Because Dunham is a celebrity who some love and others love to hate, many people reacted to those Twitter posts by amplifying them while praising or denouncing their author. Neither course interests me, but this question does: Should others follow her example? After all, the social-media era has just begun; its norms are still evolving; and thinking through controversies like this, where a Twitter complaint sparks national headlines, is one way to refine those norms. As I write, an American Airlines representative has told Fox News, “We always look into complaints from customers, but at this time, we are unable to substantiate these allegations.”
Perhaps Dunham holds beliefs that I share: that trans people in the United States are on the receiving end of a lot of sadistic hate, violence, bullying, stereotyping, and discrimination in employment and housing; and that speaking out against bigotry and prejudice is important. Rejecting one’s own child because they are trans is both repugnant and illustrative of the heartbreaking harm that stigma against this community causes.
What’s more, as a general matter, I would like to think that I’d speak up, in polite but firm disagreement, if I heard anyone declare in public that any large group of people is gross. Had a bystander’s video surfaced of Dunham doing that I’d have praised her. But even as a public figure orders of magnitude less influential than Dunham, I would not have posted as she did on social media. My own notion of the norms that ought to prevail in this connected era, where I reach just 43,000 Twitter followers, are very different from hers, even when our ultimate goals are in harmony.
My starting point, as someone who believes in critical engagement on social media, is to engage relatively freely with material that is voluntarily introduced on a platform, but to apply the highest level of restraint before taking to Twitter or Facebook to introduce discreditable offline words or behavior of a non-public figure.
Two insights inform that reticence.
One reached me through Megan McArdle’s column-length meditation on shaming. She acknowledges the benefits that shaming has brought humanity, creating a powerful incentive for people to behave well in their communities and enabling high degrees of trust. “In the small groups we evolved to live in, shame is tempered by love and forgiveness,” she wrote. “People are shamed for some transgression, then they are restored to the group. Ultimately, the shamed person is not an enemy; he or she is someone you need and want to get along with. This is how you make up with your spouse after one or both of you has done or said something terrible.”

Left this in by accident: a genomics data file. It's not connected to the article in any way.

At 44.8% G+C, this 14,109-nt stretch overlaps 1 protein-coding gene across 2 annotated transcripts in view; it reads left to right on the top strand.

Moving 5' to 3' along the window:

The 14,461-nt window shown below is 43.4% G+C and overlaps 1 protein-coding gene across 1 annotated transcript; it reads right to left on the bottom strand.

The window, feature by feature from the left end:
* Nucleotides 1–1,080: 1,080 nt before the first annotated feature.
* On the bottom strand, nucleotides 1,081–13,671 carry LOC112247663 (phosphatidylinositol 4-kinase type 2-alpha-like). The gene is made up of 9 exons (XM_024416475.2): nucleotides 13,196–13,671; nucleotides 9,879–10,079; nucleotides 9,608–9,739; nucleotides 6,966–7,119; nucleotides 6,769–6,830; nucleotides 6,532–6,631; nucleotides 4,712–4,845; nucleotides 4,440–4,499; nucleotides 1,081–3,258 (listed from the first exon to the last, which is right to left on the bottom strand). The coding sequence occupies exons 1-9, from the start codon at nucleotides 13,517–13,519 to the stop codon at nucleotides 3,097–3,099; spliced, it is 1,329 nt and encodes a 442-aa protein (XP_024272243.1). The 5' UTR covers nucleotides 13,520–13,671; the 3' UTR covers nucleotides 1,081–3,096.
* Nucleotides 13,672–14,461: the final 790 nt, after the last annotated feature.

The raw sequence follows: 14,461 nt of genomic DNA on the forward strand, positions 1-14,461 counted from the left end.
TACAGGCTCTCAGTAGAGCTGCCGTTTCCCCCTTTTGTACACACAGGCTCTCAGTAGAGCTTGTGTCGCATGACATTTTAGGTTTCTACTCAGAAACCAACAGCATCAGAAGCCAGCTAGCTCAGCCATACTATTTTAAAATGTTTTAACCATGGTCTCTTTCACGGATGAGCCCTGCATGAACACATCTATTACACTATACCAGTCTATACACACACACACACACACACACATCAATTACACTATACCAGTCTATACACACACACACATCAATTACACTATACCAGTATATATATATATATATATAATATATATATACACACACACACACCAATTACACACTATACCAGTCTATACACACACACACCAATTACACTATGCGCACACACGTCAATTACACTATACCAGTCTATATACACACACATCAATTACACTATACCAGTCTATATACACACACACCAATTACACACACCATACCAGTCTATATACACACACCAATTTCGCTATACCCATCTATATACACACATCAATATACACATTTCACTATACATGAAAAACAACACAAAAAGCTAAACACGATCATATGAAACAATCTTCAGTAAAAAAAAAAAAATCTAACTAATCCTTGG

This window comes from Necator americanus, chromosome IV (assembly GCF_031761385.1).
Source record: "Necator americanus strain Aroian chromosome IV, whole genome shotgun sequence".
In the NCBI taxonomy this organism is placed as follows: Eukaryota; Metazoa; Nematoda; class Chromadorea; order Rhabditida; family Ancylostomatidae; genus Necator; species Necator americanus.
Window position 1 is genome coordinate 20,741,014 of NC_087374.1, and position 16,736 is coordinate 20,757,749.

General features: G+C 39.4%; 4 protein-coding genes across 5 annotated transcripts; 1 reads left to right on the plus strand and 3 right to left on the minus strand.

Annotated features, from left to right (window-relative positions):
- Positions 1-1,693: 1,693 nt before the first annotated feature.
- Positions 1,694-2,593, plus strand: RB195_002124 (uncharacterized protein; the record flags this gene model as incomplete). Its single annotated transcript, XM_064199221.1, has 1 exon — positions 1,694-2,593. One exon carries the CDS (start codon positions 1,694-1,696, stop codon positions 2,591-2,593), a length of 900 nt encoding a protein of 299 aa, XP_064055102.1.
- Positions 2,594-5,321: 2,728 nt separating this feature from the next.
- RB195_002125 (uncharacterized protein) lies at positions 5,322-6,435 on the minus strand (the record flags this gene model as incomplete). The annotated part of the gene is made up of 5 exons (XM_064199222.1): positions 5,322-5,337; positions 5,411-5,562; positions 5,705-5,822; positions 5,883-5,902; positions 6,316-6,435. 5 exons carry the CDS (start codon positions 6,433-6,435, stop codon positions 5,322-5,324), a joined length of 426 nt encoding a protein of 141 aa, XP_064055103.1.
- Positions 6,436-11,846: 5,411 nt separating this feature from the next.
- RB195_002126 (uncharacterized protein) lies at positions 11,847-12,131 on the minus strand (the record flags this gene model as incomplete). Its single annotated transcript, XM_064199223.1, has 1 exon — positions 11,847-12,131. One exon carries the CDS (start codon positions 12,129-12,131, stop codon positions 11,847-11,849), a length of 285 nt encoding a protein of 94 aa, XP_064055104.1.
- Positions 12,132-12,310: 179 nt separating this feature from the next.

But on the Internet, she added, “when all the social context is stripped away and you don't even have to look at the face of the person you're being mean to, shame loses its social, restorative function. Shame-storming isn't punishment. It's a weapon. And weapons aren't supposed to be used against people in your community; they're for strangers, people in some other group that you don't like very much.” Criticizing a stranger’s actions on social media needn’t imply a desire to see them shamed in that fashion; but certain kinds of criticism predictably stoke shame-stormings. If those advance social justice in any way I have not yet witnessed it; in fact, I fear that such counterproductive tactics have spawned a terrible backlash, as people feel as though everything they do is under surveillance, conclude that anyone could find himself or herself on the receiving end of a shame-storm, and respond by ceasing to stigmatize even the most deplorable kinds of behavior.